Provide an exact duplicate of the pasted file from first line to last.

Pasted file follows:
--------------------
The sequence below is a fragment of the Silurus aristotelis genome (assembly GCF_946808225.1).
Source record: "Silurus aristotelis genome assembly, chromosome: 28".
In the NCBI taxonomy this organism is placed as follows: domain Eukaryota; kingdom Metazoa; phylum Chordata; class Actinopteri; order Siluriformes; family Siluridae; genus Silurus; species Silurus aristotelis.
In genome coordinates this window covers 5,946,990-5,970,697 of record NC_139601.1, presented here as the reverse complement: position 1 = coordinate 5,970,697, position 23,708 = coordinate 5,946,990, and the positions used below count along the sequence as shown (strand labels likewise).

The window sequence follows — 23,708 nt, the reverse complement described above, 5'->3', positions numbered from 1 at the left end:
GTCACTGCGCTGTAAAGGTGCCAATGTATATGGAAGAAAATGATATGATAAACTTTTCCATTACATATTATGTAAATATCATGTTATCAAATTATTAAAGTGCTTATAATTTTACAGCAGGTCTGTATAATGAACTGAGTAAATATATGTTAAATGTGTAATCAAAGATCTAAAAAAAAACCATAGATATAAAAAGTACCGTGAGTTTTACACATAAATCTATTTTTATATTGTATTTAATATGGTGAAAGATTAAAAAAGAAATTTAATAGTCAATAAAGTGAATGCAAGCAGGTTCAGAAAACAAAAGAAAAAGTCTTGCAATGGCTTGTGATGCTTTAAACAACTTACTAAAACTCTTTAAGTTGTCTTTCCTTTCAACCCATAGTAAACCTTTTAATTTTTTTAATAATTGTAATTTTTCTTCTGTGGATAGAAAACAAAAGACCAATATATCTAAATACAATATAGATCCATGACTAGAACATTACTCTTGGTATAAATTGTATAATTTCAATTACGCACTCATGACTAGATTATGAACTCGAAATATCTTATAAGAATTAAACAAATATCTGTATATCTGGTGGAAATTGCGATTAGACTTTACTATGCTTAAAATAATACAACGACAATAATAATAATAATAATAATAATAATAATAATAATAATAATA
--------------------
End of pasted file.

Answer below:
The sequence below is a fragment of the Silurus aristotelis genome (assembly GCF_946808225.1).
Source record: "Silurus aristotelis genome assembly, chromosome: 28".
In the NCBI taxonomy this organism is placed as follows: domain Eukaryota; kingdom Metazoa; phylum Chordata; class Actinopteri; order Siluriformes; family Siluridae; genus Silurus; species Silurus aristotelis.
In genome coordinates this window covers 5,946,990-5,970,697 of record NC_139601.1, presented here as the reverse complement: position 1 = coordinate 5,970,697, position 23,708 = coordinate 5,946,990, and the positions used below count along the sequence as shown (strand labels likewise).

The window sequence follows — 23,708 nt, the reverse complement described above, 5'->3', positions numbered from 1 at the left end:
GTCACTGCGCTGTAAAGGTGCCAATGTATATGGAAGAAAATGATATGATAAACTTTTCCATTACATATTATGTAAATATCATGTTATCAAATTATTAAAGTGCTTATAATTTTACAGCAGGTCTGTATAATGAACTGAGTAAATATATGTTAAATGTGTAATCAAAGATCTAAAAAAAAACCATAGATATAAAAAGTACCGTGAGTTTTACACATAAATCTATTTTTATATTGTATTTAATATGGTGAAAGATTAAAAAAGAAATTTAATAGTCAATAAAGTGAATGCAAGCAGGTTCAGAAAACAAAAGAAAAAGTCTTGCAATGGCTTGTGATGCTTTAAACAACTTACTAAAACTCTTTAAGTTGTCTTTCCTTTCAACCCATAGTAAACCTTTTAATTTTTTTAATAATTGTAATTTTTCTTCTGTGGATAGAAAACAAAAGACCAATATATCTAAATACAATATAGATCCATGACTAGAACATTACTCTTGGTATAAATTGTATAATTTCAATTACGCACTCATGACTAGATTATGAACTCGAAATATCTTATAAGAATTAAACAAATATCTGTATATCTGGTGGAAATTGCGATTAGACTTTACTATGCTTAAAATAATACAACGACAATAATAATAATAATAATAATAATAATAATAATAATAATAATA